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Updated Aug 14, 2023, 11:16am EDT
net zero

Anger in Hawaii over response to state’s deadliest natural disaster

A Maui County firefighter fights flare-up fires in a canyon in Kula.
REUTERS/Mike Blake
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The News

There’s growing anger in Hawaii over the government’s response to the devastating Maui wildfire that has killed nearly 100 people — making it the state’s worst natural disaster and the deadliest U.S. wildfire in a century.

We’ve curated the latest reporting and analysis on the criticism over officials’ handling of the blaze.

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Insights

  • Before the fires, the state’s electric utility company did not cut off electricity to areas where high winds and potential fires were forecast, a strategy that is used elsewhere to keep downed power lines from igniting. Hawaii Electric knew that could be an effective strategy, but had not integrated it into its fire prevention plans. — The Washington Post
  • Hawaiians are used to emergency siren warnings; the state has 400 alarms, 80 of which are in Maui, to alert residents to tsunamis and other disasters. However, the siren warning system was not activated during the wildfires. “So many of us … felt like we had absolutely no warning,” one resident said. — CNN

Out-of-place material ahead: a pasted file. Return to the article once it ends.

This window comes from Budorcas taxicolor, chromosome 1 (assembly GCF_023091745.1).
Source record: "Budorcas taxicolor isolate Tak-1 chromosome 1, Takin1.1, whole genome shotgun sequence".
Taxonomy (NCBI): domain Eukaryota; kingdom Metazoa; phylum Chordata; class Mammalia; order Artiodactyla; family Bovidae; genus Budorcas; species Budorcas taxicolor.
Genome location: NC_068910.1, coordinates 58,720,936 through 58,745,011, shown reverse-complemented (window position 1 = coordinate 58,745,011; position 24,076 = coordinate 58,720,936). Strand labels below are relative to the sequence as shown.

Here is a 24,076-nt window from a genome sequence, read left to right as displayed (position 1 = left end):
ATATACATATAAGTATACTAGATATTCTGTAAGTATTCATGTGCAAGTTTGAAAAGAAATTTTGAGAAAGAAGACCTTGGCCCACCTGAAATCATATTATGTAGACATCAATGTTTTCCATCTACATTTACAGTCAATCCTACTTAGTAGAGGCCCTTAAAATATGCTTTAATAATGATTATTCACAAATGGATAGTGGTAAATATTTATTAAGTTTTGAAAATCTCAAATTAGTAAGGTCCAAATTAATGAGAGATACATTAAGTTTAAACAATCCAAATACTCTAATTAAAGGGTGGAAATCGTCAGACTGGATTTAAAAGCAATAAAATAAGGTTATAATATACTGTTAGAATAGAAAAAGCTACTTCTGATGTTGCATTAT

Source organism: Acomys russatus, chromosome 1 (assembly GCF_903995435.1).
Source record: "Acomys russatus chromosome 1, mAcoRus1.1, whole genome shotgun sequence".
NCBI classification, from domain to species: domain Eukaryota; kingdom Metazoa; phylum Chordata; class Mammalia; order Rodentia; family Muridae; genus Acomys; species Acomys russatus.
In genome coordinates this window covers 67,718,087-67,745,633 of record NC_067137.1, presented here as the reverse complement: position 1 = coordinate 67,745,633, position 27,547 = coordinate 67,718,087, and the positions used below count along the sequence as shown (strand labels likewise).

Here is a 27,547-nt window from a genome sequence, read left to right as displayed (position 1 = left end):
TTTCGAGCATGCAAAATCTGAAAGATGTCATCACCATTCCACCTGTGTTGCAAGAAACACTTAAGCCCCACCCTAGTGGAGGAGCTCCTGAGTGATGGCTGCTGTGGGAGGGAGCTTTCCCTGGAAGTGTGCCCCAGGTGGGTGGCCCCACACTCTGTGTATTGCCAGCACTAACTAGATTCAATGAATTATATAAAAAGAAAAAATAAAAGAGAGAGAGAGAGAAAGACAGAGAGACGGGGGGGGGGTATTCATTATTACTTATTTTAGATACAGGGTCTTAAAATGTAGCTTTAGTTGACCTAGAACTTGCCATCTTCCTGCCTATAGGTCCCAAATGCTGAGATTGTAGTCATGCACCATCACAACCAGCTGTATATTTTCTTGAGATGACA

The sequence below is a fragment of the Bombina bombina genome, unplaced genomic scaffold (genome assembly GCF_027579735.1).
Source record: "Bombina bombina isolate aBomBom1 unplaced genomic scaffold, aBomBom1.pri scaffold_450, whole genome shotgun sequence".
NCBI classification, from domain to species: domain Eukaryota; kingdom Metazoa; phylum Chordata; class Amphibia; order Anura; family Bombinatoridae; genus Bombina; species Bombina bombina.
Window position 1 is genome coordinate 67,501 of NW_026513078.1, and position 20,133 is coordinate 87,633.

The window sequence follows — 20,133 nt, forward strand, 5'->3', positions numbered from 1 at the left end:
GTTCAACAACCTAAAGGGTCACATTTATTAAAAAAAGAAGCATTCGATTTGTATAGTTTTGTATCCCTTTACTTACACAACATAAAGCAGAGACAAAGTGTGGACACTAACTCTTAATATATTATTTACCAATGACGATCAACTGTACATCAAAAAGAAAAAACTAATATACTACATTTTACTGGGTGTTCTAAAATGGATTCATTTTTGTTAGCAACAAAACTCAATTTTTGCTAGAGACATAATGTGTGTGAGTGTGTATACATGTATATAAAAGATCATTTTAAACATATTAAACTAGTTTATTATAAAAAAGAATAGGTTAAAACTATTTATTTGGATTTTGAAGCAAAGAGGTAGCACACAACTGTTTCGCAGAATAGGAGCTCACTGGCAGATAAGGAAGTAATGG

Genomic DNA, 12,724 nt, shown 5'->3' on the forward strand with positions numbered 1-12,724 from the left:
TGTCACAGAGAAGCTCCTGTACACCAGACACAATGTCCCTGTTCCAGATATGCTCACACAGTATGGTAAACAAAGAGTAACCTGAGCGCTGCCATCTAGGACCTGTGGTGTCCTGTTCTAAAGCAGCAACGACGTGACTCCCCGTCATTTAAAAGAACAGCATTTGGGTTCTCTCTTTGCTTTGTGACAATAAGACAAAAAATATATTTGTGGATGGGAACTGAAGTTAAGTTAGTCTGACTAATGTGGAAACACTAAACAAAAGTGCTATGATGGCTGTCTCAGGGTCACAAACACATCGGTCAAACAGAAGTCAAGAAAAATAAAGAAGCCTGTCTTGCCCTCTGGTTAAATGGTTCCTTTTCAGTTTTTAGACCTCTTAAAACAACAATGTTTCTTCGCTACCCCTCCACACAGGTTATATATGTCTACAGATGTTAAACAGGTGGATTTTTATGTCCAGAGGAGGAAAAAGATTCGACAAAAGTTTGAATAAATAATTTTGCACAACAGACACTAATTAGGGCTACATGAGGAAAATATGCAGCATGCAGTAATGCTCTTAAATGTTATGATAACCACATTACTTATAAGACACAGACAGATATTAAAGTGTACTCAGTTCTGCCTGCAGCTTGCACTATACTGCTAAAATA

• As firefighters rushed to respond to the blazes, they found that some fire hydrants were running dry. Melted pipes at burned homes caused water to leak out and depressurize the water system that also supplied the hydrants. Other factors had affected the island’s water supply before the wildfires, with officials breaking ground on a new well two months ago amid drought conditions and population growth. — The New York Times
  • What exactly caused the fires? Officials are still investigating, but dry conditions and a nearby hurricane likely contributed to its spread. One possible area of focus for the cause is transmission equipment. — The Wall Street Journal
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